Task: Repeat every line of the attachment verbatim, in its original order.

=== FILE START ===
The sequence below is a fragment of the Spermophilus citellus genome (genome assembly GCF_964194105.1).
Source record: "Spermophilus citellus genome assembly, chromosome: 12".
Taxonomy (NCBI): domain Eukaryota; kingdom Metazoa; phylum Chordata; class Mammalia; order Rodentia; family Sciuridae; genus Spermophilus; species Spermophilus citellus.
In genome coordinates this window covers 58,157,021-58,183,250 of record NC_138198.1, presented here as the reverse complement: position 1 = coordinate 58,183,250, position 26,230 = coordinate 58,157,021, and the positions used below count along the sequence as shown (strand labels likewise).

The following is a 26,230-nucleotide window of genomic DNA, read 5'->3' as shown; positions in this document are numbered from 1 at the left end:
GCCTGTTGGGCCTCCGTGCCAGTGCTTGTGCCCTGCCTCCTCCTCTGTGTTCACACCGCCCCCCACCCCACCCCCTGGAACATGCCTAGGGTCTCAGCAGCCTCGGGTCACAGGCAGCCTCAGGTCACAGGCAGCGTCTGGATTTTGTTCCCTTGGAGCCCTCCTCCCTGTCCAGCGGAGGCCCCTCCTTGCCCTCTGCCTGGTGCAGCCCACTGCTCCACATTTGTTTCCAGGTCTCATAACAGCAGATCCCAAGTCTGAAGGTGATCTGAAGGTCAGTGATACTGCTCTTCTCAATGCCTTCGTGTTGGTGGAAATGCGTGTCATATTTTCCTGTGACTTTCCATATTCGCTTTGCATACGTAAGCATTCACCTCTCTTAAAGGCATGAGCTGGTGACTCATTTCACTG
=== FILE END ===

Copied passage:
The sequence below is a fragment of the Spermophilus citellus genome (genome assembly GCF_964194105.1).
Source record: "Spermophilus citellus genome assembly, chromosome: 12".
Taxonomy (NCBI): domain Eukaryota; kingdom Metazoa; phylum Chordata; class Mammalia; order Rodentia; family Sciuridae; genus Spermophilus; species Spermophilus citellus.
In genome coordinates this window covers 58,157,021-58,183,250 of record NC_138198.1, presented here as the reverse complement: position 1 = coordinate 58,183,250, position 26,230 = coordinate 58,157,021, and the positions used below count along the sequence as shown (strand labels likewise).

The following is a 26,230-nucleotide window of genomic DNA, read 5'->3' as shown; positions in this document are numbered from 1 at the left end:
GCCTGTTGGGCCTCCGTGCCAGTGCTTGTGCCCTGCCTCCTCCTCTGTGTTCACACCGCCCCCCACCCCACCCCCTGGAACATGCCTAGGGTCTCAGCAGCCTCGGGTCACAGGCAGCCTCAGGTCACAGGCAGCGTCTGGATTTTGTTCCCTTGGAGCCCTCCTCCCTGTCCAGCGGAGGCCCCTCCTTGCCCTCTGCCTGGTGCAGCCCACTGCTCCACATTTGTTTCCAGGTCTCATAACAGCAGATCCCAAGTCTGAAGGTGATCTGAAGGTCAGTGATACTGCTCTTCTCAATGCCTTCGTGTTGGTGGAAATGCGTGTCATATTTTCCTGTGACTTTCCATATTCGCTTTGCATACGTAAGCATTCACCTCTCTTAAAGGCATGAGCTGGTGACTCATTTCACTG